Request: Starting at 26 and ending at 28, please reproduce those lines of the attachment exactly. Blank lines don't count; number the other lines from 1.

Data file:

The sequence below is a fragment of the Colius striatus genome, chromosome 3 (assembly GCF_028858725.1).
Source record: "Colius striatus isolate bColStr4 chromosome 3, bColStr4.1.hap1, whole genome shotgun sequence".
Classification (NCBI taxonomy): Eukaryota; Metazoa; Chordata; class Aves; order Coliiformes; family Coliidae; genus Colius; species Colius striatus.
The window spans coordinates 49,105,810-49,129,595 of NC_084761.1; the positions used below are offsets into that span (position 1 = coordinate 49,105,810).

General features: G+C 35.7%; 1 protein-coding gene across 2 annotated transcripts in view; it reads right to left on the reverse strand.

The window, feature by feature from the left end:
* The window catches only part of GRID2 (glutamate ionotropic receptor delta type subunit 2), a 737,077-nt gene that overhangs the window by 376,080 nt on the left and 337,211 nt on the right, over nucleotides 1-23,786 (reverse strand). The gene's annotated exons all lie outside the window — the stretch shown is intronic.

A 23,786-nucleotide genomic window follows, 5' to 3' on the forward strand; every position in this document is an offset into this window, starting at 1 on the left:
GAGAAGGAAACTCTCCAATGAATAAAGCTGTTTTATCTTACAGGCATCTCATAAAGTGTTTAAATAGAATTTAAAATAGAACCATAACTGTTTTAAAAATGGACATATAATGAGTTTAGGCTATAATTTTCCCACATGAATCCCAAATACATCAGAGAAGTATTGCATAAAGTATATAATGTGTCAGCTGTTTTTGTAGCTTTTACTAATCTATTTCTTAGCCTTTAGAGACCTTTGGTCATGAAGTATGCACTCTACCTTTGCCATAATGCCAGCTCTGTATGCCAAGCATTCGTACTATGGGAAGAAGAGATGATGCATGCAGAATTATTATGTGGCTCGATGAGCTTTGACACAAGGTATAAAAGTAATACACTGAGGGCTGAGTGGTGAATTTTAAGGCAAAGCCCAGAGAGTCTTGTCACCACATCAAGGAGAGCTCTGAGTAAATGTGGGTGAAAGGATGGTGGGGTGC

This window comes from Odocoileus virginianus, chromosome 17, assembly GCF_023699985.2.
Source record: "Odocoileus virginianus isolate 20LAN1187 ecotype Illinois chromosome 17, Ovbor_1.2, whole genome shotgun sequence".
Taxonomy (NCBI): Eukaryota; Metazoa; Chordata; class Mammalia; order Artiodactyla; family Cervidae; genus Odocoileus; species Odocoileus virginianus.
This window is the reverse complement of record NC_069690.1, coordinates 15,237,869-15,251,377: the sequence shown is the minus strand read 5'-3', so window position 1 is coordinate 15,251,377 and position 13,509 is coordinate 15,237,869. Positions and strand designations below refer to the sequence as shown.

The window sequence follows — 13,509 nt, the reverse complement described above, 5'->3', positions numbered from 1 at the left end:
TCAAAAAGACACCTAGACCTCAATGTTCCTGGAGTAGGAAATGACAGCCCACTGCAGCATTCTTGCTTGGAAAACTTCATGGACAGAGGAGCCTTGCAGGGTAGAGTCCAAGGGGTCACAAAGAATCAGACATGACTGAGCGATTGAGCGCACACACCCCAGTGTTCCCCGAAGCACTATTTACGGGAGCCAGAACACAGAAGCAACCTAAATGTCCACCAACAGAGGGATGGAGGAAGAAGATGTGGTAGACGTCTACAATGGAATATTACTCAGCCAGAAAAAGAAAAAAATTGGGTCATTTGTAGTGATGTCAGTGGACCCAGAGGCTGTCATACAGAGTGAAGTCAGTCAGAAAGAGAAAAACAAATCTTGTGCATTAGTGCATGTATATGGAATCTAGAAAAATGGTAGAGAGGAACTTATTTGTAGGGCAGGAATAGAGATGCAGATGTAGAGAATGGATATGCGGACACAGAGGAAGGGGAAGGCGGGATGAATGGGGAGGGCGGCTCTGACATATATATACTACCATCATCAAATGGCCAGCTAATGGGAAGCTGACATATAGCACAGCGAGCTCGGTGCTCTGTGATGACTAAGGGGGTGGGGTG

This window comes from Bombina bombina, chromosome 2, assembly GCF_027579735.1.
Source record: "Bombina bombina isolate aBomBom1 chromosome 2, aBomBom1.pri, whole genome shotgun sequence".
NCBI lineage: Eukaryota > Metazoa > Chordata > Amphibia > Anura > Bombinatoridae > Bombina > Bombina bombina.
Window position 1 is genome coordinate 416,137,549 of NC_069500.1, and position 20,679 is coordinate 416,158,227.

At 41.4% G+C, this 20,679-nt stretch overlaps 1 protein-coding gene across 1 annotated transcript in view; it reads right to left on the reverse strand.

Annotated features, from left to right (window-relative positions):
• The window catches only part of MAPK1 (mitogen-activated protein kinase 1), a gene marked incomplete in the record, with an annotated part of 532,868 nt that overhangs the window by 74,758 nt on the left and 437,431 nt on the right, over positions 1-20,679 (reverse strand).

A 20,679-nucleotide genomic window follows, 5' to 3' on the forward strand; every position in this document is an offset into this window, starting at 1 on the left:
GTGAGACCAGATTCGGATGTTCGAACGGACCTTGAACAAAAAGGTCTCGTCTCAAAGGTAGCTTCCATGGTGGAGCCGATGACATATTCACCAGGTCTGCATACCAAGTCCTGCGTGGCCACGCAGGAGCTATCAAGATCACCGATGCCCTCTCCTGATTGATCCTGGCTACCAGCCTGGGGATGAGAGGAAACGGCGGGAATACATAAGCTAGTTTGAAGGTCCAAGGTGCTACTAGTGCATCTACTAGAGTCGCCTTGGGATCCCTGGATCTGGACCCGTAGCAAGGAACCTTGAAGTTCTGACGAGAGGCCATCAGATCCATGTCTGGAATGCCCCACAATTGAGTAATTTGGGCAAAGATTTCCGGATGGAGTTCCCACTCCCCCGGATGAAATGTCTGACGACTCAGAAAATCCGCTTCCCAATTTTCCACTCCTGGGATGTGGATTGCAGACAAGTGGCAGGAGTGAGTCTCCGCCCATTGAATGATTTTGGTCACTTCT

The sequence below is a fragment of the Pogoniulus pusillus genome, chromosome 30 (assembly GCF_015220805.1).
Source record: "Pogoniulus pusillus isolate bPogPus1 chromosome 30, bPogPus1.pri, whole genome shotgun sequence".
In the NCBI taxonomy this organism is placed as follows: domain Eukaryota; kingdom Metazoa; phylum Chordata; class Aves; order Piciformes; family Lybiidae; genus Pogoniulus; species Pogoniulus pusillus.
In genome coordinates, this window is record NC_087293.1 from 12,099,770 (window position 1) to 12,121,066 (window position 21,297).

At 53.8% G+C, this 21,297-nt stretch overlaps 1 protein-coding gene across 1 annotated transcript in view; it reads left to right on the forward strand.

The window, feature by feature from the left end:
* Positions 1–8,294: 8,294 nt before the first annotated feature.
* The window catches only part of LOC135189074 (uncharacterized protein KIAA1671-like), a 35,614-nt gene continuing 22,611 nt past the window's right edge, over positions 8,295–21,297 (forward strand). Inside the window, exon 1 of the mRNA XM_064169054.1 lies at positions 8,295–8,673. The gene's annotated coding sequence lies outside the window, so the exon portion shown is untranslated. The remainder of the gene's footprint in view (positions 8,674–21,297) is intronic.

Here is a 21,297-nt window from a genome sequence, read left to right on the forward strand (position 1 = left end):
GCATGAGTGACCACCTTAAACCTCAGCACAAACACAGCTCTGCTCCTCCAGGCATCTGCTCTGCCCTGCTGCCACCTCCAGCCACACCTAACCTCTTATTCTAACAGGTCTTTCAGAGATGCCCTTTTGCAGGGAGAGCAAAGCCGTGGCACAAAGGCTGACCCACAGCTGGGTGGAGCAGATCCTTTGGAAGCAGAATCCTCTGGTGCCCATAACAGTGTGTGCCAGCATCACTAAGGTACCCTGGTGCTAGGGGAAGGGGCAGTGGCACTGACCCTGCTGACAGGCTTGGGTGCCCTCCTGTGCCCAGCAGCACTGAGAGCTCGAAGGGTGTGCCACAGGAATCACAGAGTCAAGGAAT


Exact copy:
Source record: "Pogoniulus pusillus isolate bPogPus1 chromosome 30, bPogPus1.pri, whole genome shotgun sequence".
In the NCBI taxonomy this organism is placed as follows: domain Eukaryota; kingdom Metazoa; phylum Chordata; class Aves; order Piciformes; family Lybiidae; genus Pogoniulus; species Pogoniulus pusillus.
In genome coordinates, this window is record NC_087293.1 from 12,099,770 (window position 1) to 12,121,066 (window position 21,297).